The lateral chest radiograph is taken with the patient's left side of chest held against the x-raycassette (left instead of right to make the heart appear sharper and less magnified, since theheart is closer to the left side). It is taken with the beam at 6 feet away, as in the PA view.
An oblique view is a rotated view in between the standard front view and the lateral view. It isuseful in localizing lesions and eliminating superimposed structures.
Right lateral decubitus chest x-ray showing pleural effusion. The A arrow indicates "fluid layering" in the rightchest. The B arrow indicates the width of the right lung. The volume of useful lung is reduced because of thecollection of fluid around the lung.
A lateral decubitus view is one taken with the patient lying down on the side. It helps todetermine whether suspected fluid (pleural effusion) will layer out to the bottom, or suspectedair (pneumothorax) will rise to the top. For example, if pleural fluid is suspected in the left lung,check a left lateral decubitus view (to allow the fluid to layer to the left side). If air is suspectedin left lung, check a rightlateral decubitus view (to allow the air to rise to the left side).4.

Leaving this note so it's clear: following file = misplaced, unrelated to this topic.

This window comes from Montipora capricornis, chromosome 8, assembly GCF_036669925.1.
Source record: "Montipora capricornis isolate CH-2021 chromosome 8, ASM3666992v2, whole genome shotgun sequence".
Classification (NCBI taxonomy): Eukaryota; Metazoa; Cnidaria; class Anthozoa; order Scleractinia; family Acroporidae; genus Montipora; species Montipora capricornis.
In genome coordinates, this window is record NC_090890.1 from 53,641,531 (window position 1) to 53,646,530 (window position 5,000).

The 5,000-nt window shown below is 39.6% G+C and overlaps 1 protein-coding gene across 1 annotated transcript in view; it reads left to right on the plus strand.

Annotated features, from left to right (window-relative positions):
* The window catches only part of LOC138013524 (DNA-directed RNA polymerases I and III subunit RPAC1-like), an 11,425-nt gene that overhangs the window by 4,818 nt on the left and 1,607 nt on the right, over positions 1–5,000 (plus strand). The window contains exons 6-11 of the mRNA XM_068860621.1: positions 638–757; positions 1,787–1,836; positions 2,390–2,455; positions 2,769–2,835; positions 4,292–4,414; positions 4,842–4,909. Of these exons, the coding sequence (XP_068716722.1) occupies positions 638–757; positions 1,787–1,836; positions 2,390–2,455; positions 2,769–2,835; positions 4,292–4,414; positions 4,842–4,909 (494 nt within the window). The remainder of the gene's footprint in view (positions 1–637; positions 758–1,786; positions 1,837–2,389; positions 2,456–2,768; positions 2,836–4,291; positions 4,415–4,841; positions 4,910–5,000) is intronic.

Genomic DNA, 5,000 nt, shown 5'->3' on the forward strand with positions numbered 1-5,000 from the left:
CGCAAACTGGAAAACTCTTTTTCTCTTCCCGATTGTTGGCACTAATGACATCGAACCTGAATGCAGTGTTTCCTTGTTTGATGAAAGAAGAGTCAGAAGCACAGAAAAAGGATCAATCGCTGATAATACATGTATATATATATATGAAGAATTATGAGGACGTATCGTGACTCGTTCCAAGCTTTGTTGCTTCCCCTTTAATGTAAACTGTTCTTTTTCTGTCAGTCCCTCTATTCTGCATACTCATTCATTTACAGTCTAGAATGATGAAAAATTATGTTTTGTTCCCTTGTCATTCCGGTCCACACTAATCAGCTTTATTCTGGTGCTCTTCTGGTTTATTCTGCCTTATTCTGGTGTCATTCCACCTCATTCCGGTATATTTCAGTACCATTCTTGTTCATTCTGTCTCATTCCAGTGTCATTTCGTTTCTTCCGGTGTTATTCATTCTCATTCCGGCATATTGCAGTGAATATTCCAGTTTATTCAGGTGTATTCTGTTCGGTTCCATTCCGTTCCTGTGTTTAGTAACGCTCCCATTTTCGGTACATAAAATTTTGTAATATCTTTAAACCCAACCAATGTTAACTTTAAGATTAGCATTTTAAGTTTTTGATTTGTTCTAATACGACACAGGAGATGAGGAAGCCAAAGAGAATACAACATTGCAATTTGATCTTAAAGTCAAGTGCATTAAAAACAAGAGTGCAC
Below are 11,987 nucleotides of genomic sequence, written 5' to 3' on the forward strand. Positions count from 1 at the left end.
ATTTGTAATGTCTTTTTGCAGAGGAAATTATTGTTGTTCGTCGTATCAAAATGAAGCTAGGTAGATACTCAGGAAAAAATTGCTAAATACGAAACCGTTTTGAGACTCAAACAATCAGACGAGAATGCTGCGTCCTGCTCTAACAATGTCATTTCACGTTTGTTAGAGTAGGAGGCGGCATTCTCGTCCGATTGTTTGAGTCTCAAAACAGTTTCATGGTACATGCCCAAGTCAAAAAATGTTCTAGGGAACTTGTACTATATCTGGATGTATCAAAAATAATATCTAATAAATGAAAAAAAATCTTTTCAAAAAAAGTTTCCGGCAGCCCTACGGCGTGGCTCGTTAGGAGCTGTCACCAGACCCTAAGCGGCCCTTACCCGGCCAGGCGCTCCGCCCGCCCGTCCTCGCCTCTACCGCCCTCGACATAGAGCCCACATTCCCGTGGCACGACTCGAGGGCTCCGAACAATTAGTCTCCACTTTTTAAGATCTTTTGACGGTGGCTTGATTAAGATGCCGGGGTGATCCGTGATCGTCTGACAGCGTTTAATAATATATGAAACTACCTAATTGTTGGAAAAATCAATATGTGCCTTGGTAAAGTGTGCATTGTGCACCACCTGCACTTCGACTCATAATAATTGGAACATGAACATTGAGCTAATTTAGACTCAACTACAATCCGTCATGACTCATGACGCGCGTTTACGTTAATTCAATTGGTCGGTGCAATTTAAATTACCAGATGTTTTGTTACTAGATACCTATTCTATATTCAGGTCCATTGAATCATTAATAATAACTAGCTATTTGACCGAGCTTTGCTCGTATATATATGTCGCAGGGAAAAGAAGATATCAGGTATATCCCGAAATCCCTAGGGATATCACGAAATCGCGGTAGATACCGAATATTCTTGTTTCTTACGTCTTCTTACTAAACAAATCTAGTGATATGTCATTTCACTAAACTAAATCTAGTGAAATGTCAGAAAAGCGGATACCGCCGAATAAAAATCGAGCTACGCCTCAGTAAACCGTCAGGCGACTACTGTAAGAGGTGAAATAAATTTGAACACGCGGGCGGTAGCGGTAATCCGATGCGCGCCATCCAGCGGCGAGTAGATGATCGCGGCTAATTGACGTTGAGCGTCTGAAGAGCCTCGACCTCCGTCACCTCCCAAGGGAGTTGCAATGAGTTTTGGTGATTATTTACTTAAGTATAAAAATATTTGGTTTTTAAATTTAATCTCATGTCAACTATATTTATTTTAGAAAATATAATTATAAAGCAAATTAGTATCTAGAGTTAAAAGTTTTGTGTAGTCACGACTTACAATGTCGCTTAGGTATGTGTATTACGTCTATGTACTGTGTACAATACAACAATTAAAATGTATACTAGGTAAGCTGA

Look for markers: 'L' for Left, 'R' for Right, 'PA' for posteroanterior, 'AP' for anteroposterior, etc.Note the position of the patient: supine (lying flat), upright, lateral, decubitus.5.
Note the technical quality of film.
Exposure: Overexposed films look darker than normal, making fine details harder to see;underexposed films look whiter than normal, and cause appearance of areas of opacification.Look for intervertebral bodies in a properly penetrated chest x-ray. An under-penetrated chestx-ray cannot differentiate the vertebral bodies from the intervertebral spaces, while an over-penetrated film shows the intervertebral spaces very distinctly.
To assess exposure, look at the vertebral column behind the heart on the frontal view. If detailed spine and pulmonary vessels are seen behind the heart, the exposure is correct. If only